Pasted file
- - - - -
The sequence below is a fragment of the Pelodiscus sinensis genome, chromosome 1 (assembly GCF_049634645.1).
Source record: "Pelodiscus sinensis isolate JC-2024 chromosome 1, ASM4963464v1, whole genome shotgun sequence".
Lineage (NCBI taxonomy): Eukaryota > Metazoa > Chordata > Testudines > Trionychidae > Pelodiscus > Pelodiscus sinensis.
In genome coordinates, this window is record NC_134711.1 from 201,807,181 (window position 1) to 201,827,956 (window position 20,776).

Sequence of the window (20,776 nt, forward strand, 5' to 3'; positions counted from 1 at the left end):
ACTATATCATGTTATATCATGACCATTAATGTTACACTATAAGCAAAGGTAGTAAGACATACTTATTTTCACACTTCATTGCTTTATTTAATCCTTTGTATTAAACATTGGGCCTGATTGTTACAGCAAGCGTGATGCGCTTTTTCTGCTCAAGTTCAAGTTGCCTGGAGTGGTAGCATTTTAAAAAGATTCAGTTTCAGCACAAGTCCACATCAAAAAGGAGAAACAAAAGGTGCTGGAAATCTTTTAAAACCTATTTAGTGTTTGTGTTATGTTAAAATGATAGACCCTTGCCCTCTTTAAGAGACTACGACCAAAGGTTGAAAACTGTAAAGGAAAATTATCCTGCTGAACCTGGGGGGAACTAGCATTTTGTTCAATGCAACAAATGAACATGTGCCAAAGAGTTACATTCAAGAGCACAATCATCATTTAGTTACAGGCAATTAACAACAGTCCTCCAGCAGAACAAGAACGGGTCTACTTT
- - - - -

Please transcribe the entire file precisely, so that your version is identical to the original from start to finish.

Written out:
The sequence below is a fragment of the Pelodiscus sinensis genome, chromosome 1 (assembly GCF_049634645.1).
Source record: "Pelodiscus sinensis isolate JC-2024 chromosome 1, ASM4963464v1, whole genome shotgun sequence".
Lineage (NCBI taxonomy): Eukaryota > Metazoa > Chordata > Testudines > Trionychidae > Pelodiscus > Pelodiscus sinensis.
In genome coordinates, this window is record NC_134711.1 from 201,807,181 (window position 1) to 201,827,956 (window position 20,776).

Sequence of the window (20,776 nt, forward strand, 5' to 3'; positions counted from 1 at the left end):
ACTATATCATGTTATATCATGACCATTAATGTTACACTATAAGCAAAGGTAGTAAGACATACTTATTTTCACACTTCATTGCTTTATTTAATCCTTTGTATTAAACATTGGGCCTGATTGTTACAGCAAGCGTGATGCGCTTTTTCTGCTCAAGTTCAAGTTGCCTGGAGTGGTAGCATTTTAAAAAGATTCAGTTTCAGCACAAGTCCACATCAAAAAGGAGAAACAAAAGGTGCTGGAAATCTTTTAAAACCTATTTAGTGTTTGTGTTATGTTAAAATGATAGACCCTTGCCCTCTTTAAGAGACTACGACCAAAGGTTGAAAACTGTAAAGGAAAATTATCCTGCTGAACCTGGGGGGAACTAGCATTTTGTTCAATGCAACAAATGAACATGTGCCAAAGAGTTACATTCAAGAGCACAATCATCATTTAGTTACAGGCAATTAACAACAGTCCTCCAGCAGAACAAGAACGGGTCTACTTT